• A wife is tired of her husband’s drinking leading him to become the embarrassing “life of the party”at social gatherings.
  • A husband is frustrated that month after month their budget is destroyed by his wife’s spending patterns that she tries to hide from him.
  •  Husbands and wives complain of emptiness and betrayal in their relationship as their partner spends more and more time on the Internet behind closed doors.
  • A wife can’t figure out why she can’t make her husband become a better husband, as hard as she tries to force him to change. (be careful as you consider this one–the husband might or might not have an addiction, but the wife almost certainly does–that of codependency.)

All humans have legitimate needs that, if we are to remain healthy and happy, must be met. The problem is that when those needs are not met in an honorable fashion, we will, sometimes subconsciously, try to meet them in unhealthy dishonorable ways. That is largely why we have prisons, rehab centers, sanatoriums, psychiatric couches and, to a significant extent, unhappy Addictionfamilies and marriages.

Whether we try to fill our needs and the holes in our inner selves with drugs and alcohol, uncontrolled spending, inappropriate sex and pornography, co-dependence, or any other potentially addictive substance or behavior, it is impossible to do so without direct or collateral damage to our most important relationships.

In a relationship where addiction, damaging negative habits, or destructive character defects are present everything will be out of balance. The addiction occupies the center of the addict and everything they say and do is processed through the addiction, not through the appropriate principles of life and relationships.

Addiction is a progressive condition (or disease if you prefer) and, if not addressed and treated, will always lead to the further dissolution of one’s life and relationships. While addiction often springs from deep and unmet needs with which we can sympathize, the addict ends up living in a world of deep selfishness and isolation that tends to alienate others.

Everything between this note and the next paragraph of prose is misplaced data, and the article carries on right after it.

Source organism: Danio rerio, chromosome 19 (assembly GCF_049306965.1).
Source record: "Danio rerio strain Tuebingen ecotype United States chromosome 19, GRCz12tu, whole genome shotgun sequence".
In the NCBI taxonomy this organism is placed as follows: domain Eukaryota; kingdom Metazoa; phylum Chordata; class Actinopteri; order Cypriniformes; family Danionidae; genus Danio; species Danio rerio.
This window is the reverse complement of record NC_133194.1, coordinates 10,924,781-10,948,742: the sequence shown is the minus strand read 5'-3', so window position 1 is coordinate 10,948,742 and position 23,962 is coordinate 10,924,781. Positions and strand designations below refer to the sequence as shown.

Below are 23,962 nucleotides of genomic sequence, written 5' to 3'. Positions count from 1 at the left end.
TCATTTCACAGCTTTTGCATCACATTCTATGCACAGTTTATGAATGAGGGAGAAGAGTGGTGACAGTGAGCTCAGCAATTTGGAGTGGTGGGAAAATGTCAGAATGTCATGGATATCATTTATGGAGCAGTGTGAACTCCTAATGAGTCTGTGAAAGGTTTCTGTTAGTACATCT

A couple dealing with addiction in their relationship must first and foremost come to a place of honesty about it. Once the problem is recognized and admitted there is room for hope of recovery for both the individual and the relationship to grow.

While recovery will always be enhanced in a loving and supportive environment, often the sense of guilt and betrayal in the relationship will have to be overcome to find that love and support. And even in a loving relationship a spouse trying to “help” their partner through addiction recovery can easily slip into unhealthy codependency and derail the recovery and further damage the marriage.

Through our Retreats couples dealing with addiction as part of their marital challenges can come to recognize the addiction, develop a sense of hope for recovery, join together as a united team, and begin to formulate a plan of recovery. That plan of recovery might include therapy with a competent professional or involvement in a 12-Step support group, or a combination of both.

The wonderful news is that even the first step together into recovery will bring enormous rewards of growing trust and peace and the couple can fully expect not only the recovery from addiction, but the recovery of all that is best about their relationship.